New Superintendent Promises A More Cooperative Effort

Royal Palm Beach High School Principal Jesus Armas and newly appointed Palm Beach County School Superintendent Dr. Robert Avossa were the featured speakers at the Royal Palm Beach Education Advisory Board’s first meeting of the school year on Monday.

Avossa, hired in April, stressed the importance of collaboration with different communities in order to be successful. “I know that’s the key here at the Village of Royal Palm Beach,” he said. “I want to continue that positive relationship.”

He pointed out some of the positive changes that have come about through collaboration, including the establishment of the new International Baccalaureate program at Royal Palm Beach High School.

“The Education Advisory Board pushed really hard to make this happen,” he said. “I’m also encouraged at what I’m seeing across the community.”

Avossa stressed the importance of having a cohesive strategy for the entire county.

“That’s what I hope to bring to Palm Beach County schools,” he said, explaining that at his former superintendent’s job in Fulton County, Ga., he took the time to listen and learn the issues before leading with a set of strategies.

“Those strategies and ideas may work in one place, but they may not work in another,” he said. “It’s important that we understand first what the real issues are, and then begin to forge an organic way how to solve those issues together, keeping in mind that we’ve got to set some very clear goals for ourselves as a school system.”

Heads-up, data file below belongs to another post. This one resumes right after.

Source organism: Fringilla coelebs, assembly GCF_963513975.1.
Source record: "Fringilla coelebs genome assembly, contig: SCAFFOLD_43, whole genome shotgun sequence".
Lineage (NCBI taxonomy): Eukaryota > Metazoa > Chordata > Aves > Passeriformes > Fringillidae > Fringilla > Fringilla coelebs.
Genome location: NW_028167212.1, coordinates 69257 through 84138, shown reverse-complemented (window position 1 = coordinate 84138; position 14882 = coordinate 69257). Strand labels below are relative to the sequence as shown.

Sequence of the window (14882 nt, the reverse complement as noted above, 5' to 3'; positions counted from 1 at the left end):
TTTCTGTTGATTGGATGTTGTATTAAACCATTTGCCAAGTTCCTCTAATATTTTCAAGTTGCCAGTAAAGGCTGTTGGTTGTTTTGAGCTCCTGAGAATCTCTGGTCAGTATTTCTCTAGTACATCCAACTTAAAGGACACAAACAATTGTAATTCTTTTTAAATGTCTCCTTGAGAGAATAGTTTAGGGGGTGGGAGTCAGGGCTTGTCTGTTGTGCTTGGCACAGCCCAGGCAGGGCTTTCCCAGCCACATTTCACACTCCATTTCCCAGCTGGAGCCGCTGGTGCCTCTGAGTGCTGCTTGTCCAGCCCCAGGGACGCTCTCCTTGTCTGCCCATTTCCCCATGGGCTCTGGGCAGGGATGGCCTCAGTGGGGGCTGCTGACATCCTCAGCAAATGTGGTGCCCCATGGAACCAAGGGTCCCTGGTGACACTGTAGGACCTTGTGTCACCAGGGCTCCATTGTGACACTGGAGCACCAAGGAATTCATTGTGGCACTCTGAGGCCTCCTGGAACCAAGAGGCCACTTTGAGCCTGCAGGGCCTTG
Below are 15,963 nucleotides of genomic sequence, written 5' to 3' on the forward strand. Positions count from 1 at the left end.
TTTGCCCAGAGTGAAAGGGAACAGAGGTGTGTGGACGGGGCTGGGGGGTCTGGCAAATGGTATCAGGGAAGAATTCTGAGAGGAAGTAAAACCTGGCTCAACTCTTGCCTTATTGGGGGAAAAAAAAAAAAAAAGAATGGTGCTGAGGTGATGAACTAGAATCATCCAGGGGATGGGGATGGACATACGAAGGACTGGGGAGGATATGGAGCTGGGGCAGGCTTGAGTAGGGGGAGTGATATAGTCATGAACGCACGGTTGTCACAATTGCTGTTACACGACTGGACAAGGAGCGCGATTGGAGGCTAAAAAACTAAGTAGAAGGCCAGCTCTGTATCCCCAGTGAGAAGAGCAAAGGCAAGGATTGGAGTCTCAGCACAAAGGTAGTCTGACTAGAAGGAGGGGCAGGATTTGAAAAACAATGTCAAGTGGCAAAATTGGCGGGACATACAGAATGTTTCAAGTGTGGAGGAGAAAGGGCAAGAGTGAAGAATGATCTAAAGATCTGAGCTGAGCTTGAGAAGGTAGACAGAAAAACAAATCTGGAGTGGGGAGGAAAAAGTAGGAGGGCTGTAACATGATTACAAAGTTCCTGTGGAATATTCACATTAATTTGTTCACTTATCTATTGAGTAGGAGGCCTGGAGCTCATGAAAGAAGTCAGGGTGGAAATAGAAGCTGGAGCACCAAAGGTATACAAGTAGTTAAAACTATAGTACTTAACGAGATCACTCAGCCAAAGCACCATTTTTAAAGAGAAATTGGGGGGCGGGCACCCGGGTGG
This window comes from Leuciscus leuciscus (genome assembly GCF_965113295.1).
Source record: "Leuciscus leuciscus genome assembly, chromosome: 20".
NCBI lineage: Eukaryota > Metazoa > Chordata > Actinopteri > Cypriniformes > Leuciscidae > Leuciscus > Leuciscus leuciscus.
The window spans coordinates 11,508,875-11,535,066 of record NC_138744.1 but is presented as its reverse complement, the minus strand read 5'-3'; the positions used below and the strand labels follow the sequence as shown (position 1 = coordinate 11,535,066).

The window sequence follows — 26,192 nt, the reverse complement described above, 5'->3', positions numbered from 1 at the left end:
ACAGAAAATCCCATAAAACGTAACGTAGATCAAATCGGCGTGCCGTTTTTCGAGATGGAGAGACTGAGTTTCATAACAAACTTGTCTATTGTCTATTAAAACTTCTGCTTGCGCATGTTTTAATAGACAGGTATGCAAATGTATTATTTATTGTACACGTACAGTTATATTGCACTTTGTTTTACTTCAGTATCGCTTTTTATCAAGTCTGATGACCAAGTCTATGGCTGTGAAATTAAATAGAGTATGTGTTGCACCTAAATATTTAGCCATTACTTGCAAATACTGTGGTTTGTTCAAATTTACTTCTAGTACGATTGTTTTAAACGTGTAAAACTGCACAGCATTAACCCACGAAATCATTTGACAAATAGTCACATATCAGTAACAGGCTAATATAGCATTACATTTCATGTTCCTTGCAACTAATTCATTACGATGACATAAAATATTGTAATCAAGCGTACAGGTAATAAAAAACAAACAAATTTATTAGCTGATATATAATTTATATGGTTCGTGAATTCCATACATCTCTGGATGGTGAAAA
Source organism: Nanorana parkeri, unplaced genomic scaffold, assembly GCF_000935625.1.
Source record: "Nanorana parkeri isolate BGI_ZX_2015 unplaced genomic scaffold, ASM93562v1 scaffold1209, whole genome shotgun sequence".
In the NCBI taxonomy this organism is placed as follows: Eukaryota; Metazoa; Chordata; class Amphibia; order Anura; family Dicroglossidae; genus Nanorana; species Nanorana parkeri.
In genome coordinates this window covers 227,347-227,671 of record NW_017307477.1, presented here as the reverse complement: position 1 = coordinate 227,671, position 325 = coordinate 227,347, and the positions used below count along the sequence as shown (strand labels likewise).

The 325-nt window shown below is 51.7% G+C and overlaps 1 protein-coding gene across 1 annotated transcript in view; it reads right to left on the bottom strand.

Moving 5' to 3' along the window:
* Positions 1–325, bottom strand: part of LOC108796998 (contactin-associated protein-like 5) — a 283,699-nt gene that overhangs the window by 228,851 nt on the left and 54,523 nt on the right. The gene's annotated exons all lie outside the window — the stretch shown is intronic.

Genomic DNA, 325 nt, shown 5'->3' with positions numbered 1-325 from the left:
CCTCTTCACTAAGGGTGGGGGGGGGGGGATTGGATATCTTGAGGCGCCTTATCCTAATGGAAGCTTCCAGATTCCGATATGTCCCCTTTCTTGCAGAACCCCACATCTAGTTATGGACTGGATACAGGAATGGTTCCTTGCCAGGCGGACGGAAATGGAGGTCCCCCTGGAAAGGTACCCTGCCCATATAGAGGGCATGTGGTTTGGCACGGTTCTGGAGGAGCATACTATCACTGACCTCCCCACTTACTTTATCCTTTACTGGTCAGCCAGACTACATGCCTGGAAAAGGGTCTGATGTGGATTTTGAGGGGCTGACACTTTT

As the child of immigrants from Italy, Avossa said he knows the need for hard work and a good education.

“I got a good education right up the road in Brevard County,” he said. “That American dream has really guided me as a teacher, as a principal and now as a superintendent, making sure that whether you’re born in the village right here or you’re an immigrant from another country, we’ve got to be able to provide a world-class education for all of our students.”

Avossa said that he has spoken to more than 5,000 people since he became superintendent.

“Some themes are beginning to emerge,” he said. “Some things we are doing very well and some things we need to be much better at. Those themes will become the foundation of a five-year strategic plan.”

He said the central office seems to have too much control over how the district operates, and that he plans to give principals more autonomy in decision-making with parents, teachers and other staff members.

“We have 180-something schools,” he said. “Some need some things, others need another thing. I don’t think you can do a one-size-fits-all to make that work.”

Avossa believes that there has been too much emphasis on high-stakes testing in Florida. “That’s no different than any other state in the country, but I think we do need to take a more logical approach to that,” he said. “Do we really need a high-stakes test in every subject, every year, every grade?”